In addition, a few copies of "The Netherland, Leatherlin Legacy with Allied Crane and Walls Families," compiled and written by Gena and published by Gateway Press, are still available as a result of a limited publishing.
If you are interested in one of these three family history books, please contact Gena Walls by email at HFRsearch@aol.com, or she can be reached by regular mail at:
7418 Swanson Drive
Richmond, TX 77469
Thursday, October 15, 2009
Although hurricanes are not something new or even uncommon to the Mississippi Gulf Coast area, it does seem as if these storms have become more forceful and destructive during the last decade. Not only have these massive storms affected people, animals, vegetation, and overall economic conditions along the Gulf Coast, they have affected something else - marine life. And a major part of cleanup efforts post-Rita and Katrina has involved cleaning up underwater debris in the Gulf of Mexico in an effort to prevent its potential impact on marine life there.
My earliest memories of the Mississippi Gulf Coast are fantastic memories. But the Coast then was quite different from what I recall in recent years, even before the hurricanes of 2005 changed life there forever. Gulf coast beaches in the 1960's and 70's were pristine and uncluttered by the economic changes of the last two decades. My young memories recall few structures actually built on the beach side of U. S. 90 (Beach Boulevard). And the waste created by the many large hotels, casinos, and restaurants that now line the coast were non-issues. But economic growth along the Coast has had an environmental impact with far-reaching implications, and it is still too soon to know the final results.
Like the high-rise hotels and casinos that cast a daytime shadow over Beach Boulevard, the offshore drilling rigs that shine like Christmas lights on the ocean at night have increased in numbers in years past. One can only wonder their contribution, directly and indirectly, on climate change along the Mississippi Gulf Coast and throughout our world.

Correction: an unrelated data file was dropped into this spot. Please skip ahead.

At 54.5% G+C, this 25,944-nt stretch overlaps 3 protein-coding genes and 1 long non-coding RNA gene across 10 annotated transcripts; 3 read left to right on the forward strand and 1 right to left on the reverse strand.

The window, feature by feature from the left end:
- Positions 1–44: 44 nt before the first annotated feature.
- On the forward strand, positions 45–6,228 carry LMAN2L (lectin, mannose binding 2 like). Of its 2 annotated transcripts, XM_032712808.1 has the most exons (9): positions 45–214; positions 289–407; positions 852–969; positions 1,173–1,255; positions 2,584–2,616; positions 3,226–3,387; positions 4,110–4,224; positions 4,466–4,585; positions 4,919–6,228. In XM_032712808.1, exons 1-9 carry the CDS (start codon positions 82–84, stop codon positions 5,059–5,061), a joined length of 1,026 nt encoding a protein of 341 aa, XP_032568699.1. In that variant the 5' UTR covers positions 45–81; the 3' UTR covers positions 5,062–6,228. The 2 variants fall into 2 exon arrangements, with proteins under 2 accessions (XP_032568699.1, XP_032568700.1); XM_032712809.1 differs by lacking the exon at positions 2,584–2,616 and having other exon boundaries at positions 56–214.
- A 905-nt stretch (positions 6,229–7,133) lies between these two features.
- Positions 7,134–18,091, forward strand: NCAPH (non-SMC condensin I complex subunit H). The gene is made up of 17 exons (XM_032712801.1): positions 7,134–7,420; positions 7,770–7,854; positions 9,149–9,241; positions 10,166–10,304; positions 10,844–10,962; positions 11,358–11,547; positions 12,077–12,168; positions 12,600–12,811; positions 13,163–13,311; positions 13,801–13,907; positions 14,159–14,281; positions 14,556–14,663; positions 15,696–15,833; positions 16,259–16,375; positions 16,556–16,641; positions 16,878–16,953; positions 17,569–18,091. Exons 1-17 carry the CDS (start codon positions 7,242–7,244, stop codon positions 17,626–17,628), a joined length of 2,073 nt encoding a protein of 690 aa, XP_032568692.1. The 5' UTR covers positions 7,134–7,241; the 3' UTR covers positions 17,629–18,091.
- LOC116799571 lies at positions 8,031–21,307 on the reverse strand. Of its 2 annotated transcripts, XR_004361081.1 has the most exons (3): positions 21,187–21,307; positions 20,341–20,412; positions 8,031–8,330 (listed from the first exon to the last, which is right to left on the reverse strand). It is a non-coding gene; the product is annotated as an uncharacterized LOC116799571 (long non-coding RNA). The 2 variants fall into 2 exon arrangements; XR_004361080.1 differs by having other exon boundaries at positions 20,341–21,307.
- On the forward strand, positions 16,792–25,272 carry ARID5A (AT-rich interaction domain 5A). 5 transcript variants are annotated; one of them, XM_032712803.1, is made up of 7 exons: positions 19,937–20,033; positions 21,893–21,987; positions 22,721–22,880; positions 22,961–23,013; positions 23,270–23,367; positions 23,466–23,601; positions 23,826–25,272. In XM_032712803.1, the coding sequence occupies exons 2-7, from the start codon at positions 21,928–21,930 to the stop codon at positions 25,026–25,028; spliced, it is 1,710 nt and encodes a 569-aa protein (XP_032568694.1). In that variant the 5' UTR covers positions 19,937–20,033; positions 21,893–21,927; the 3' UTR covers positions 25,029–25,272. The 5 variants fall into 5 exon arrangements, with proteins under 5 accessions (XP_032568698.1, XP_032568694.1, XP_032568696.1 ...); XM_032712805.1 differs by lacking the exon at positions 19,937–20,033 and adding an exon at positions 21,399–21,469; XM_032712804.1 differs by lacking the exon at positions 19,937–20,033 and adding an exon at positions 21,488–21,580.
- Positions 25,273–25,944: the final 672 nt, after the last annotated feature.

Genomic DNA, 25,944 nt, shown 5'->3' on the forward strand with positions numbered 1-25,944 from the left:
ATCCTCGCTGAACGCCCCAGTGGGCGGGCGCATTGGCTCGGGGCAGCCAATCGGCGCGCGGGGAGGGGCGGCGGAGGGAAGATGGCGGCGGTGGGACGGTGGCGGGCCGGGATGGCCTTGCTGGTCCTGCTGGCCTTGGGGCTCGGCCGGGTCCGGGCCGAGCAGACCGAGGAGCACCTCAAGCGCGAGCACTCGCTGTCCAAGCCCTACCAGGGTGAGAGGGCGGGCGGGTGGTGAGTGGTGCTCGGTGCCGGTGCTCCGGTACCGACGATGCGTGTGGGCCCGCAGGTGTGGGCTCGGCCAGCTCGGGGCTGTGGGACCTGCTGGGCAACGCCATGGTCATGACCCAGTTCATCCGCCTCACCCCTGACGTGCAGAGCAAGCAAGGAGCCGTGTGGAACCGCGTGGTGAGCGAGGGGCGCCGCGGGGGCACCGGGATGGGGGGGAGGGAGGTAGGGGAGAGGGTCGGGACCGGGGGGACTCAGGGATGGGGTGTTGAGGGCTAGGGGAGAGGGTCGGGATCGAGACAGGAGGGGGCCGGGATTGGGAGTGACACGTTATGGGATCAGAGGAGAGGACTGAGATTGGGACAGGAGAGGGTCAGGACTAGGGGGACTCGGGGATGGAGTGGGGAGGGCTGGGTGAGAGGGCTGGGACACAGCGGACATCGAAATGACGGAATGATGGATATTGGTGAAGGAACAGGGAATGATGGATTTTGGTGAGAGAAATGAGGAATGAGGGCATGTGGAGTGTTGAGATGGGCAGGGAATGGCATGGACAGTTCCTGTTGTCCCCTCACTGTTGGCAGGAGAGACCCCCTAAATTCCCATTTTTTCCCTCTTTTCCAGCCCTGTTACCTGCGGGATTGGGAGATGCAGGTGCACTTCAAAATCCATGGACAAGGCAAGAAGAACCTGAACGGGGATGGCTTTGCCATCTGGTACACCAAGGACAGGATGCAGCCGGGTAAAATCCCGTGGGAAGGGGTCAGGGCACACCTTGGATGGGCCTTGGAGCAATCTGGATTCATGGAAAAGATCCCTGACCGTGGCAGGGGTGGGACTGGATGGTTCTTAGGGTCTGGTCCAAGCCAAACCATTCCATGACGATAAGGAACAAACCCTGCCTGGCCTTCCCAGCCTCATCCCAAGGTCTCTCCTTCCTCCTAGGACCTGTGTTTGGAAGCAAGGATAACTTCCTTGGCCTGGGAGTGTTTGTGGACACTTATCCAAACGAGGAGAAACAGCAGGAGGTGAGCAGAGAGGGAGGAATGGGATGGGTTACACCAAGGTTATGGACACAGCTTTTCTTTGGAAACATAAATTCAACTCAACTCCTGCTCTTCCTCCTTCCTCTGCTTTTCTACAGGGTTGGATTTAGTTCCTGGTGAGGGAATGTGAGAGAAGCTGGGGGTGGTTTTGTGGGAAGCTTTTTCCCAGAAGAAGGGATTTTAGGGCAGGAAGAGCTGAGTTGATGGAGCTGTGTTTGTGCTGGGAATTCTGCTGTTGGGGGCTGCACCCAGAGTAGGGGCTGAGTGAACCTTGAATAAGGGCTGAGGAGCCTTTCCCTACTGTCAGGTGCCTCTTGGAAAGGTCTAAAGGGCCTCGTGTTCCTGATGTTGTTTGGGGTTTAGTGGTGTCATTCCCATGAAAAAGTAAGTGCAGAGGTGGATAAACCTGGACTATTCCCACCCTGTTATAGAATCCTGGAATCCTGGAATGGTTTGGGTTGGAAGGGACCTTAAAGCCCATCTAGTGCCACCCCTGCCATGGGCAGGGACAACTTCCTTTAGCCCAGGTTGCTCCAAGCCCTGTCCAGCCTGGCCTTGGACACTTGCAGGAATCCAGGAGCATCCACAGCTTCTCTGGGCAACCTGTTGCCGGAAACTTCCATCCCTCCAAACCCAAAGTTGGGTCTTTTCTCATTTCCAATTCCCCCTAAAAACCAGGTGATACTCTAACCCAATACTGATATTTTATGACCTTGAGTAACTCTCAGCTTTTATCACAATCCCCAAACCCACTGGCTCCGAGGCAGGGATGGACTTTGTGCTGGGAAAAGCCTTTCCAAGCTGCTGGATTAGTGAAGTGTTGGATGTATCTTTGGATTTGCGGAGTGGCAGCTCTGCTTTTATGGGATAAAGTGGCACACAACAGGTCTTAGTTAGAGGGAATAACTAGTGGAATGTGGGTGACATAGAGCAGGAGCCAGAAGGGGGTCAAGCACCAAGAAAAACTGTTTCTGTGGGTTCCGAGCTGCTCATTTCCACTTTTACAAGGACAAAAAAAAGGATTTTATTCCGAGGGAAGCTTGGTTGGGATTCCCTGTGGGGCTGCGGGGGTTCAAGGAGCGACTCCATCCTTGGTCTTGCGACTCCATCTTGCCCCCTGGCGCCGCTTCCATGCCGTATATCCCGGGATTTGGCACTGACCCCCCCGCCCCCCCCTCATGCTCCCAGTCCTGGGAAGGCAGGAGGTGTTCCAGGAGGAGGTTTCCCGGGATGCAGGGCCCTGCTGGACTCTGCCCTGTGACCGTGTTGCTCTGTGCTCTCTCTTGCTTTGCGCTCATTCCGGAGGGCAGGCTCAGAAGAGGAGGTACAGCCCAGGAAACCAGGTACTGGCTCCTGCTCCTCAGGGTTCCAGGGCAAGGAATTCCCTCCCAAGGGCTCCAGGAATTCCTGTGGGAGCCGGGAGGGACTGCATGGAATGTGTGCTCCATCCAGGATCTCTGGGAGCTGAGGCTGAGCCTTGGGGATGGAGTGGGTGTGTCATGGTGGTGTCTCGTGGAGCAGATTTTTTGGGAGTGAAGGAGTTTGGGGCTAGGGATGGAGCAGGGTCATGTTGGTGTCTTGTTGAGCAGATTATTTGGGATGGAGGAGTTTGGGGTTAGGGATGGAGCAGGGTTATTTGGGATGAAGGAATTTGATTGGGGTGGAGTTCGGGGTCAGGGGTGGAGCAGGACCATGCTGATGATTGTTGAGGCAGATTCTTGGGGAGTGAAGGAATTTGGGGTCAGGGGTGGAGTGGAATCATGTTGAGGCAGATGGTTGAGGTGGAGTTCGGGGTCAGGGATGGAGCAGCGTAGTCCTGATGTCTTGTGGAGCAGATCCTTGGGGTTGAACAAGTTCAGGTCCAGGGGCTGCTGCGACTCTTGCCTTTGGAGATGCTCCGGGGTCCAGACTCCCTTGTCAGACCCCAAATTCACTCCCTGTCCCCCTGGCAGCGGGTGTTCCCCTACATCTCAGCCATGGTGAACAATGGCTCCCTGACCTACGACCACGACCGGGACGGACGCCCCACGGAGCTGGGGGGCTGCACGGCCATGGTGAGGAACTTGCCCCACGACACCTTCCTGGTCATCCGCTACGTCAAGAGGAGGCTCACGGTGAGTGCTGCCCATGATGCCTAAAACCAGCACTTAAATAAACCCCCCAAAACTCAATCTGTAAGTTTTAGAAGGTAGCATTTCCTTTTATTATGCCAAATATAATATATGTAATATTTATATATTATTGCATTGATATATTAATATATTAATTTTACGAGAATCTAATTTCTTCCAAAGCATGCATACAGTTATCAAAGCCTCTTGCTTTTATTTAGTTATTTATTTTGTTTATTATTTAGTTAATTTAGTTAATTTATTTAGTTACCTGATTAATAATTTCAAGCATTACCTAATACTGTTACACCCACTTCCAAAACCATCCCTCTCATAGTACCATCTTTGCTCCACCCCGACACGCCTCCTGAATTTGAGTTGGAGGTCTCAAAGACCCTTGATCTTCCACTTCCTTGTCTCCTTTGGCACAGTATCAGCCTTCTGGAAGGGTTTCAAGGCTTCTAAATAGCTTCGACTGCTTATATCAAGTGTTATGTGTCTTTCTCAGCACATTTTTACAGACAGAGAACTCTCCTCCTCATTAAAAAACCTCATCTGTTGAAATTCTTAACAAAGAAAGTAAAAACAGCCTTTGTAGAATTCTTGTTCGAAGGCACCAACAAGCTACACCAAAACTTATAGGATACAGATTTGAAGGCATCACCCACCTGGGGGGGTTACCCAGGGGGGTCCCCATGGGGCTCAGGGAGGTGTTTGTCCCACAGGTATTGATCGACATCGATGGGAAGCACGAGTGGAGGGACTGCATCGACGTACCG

Most of us realize that we don't have all the answers when it comes to climate change, its implications, and its overall impact. And most of us certainly realize we don't have the solution. But we do recognize that we should be good stewards and do our part, however small, in protecting this planet.
It belongs to all of us.
Wednesday, October 14, 2009
Washington County Courthouse, Greenville, Mississippi - Originally built in 1891
Source: Digital Photography Collection (2009) - Privately held by Janice Tracy
Monday, October 12, 2009
In 1870, Joseph K. Shrock and his family were living in Beat 4 of Attala County, Mississippi, with a post office address of "Kosciusko." Shrock, born in South Carolina and 49 years old in 1870, was a merchant by occupation. His wife, Caroline, was shown to have been 45 years old when the census was recorded. Joseph Shrock's real estate, according to the census record, was valued at $3,500, and his personal property was shown to be worth $5,000.
Children in the Shrock household included:
H. F. Shrock, male, 20 y/o, W
Wm. F. Shrock, male, 18, W
G. Salley Shrock, male, 14, W
Eliza Shrock, female, 17, W
Louisa Shrock, female, 13, W
M. E. Shrock, female, 12, W
Also enumerated in the household was Louisa Fitler, likely Caroline Shrock's sister or sister-in-law. Another census transcription error existed with the Fitler surname, shown incorrectly as "Fetter."
A six year old black male, Robert Carson, was also enumerated in the Shrock household. Since the household appearing on the census record just before the Shrock household was headed by a 30-year old black farmer named Robt. Carson, it appears that six year old Robert was likely the older Robert Carson's son.
Friday, October 9, 2009